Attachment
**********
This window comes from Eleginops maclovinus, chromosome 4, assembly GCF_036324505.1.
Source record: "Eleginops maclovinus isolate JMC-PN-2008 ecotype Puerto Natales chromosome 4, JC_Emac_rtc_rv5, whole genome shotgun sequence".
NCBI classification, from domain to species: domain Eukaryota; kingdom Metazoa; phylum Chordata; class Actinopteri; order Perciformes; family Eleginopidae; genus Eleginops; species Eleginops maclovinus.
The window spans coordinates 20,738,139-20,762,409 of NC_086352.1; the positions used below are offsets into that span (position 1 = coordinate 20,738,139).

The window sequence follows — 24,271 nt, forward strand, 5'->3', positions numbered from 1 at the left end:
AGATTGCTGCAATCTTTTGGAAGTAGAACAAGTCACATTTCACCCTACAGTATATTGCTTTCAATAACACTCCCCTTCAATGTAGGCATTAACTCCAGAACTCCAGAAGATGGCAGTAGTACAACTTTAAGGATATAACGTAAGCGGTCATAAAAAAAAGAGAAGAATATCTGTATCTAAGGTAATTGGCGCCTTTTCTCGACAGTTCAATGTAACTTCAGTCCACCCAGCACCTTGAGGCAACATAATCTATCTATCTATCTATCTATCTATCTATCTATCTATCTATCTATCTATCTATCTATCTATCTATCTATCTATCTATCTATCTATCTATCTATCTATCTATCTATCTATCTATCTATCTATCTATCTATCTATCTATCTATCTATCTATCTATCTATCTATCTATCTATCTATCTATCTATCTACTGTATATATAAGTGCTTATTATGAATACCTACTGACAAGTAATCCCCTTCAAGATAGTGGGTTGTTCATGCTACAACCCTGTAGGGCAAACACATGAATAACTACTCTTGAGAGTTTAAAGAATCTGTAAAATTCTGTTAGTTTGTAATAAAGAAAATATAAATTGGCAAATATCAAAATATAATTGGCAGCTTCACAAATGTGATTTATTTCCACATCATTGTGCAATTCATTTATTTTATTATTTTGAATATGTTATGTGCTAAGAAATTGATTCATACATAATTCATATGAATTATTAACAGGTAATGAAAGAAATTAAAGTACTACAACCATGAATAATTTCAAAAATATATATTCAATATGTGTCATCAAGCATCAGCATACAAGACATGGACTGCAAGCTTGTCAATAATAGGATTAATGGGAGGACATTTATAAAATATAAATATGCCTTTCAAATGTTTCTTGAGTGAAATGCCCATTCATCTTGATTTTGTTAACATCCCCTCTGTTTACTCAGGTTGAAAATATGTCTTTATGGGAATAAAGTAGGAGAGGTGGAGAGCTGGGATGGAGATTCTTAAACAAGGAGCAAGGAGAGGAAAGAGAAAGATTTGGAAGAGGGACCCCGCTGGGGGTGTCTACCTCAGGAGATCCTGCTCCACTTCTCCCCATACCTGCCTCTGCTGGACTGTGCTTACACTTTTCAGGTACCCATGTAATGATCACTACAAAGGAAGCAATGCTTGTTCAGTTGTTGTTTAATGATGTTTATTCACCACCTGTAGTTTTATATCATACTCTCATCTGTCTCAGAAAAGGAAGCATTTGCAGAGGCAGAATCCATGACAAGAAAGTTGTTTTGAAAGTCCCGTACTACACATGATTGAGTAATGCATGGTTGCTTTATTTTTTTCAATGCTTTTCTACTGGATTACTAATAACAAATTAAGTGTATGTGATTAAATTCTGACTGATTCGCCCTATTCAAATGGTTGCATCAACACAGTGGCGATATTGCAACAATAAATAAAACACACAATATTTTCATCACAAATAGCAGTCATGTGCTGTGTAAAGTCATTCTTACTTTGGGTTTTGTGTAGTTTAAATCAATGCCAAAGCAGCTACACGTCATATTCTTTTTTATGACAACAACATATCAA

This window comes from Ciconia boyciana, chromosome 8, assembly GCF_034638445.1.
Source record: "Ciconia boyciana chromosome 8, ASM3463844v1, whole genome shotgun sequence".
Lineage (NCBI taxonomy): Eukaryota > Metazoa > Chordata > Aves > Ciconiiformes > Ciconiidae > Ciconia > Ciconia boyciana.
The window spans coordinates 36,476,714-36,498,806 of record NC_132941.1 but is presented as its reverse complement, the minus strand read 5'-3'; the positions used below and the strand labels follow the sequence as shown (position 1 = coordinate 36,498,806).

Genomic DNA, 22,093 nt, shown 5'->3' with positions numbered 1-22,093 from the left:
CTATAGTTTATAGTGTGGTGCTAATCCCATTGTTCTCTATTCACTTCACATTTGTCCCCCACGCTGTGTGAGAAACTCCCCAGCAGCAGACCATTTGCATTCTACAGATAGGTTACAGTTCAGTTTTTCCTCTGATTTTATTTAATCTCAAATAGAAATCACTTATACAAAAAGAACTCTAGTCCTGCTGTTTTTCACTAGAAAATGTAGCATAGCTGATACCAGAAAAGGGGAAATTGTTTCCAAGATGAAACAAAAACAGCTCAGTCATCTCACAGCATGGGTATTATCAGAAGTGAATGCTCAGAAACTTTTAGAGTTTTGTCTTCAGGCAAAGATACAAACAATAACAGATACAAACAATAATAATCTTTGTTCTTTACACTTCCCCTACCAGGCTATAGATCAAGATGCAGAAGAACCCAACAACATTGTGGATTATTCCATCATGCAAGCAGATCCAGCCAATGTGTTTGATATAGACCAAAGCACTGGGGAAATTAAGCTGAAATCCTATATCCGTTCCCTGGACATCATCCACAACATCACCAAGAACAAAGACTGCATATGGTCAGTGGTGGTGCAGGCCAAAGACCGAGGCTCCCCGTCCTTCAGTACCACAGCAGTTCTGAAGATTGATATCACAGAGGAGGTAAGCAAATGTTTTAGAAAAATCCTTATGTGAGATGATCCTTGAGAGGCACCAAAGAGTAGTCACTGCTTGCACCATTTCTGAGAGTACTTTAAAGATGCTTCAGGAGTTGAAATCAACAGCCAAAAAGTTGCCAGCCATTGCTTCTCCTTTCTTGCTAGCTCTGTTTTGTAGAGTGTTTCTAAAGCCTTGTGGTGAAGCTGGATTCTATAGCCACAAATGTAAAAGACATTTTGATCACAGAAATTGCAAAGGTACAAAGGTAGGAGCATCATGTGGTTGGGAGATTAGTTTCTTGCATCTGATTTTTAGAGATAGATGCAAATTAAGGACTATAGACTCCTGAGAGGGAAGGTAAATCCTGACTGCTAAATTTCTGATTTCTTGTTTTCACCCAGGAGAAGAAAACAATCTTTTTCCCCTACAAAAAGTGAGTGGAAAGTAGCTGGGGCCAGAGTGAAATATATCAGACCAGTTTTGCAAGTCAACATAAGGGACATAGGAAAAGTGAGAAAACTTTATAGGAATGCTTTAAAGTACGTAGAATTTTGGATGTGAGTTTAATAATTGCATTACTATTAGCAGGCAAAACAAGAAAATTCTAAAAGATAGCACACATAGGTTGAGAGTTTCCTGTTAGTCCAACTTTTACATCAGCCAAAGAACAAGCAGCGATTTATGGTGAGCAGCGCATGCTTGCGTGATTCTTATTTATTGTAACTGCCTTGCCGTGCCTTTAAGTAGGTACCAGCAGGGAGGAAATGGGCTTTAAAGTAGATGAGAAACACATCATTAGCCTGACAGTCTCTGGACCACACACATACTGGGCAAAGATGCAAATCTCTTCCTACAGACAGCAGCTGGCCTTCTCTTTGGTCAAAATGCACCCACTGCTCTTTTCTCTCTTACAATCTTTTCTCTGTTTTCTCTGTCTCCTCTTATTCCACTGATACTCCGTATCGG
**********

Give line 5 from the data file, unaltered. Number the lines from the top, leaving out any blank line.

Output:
The window sequence follows — 24,271 nt, forward strand, 5'->3', positions numbered from 1 at the left end: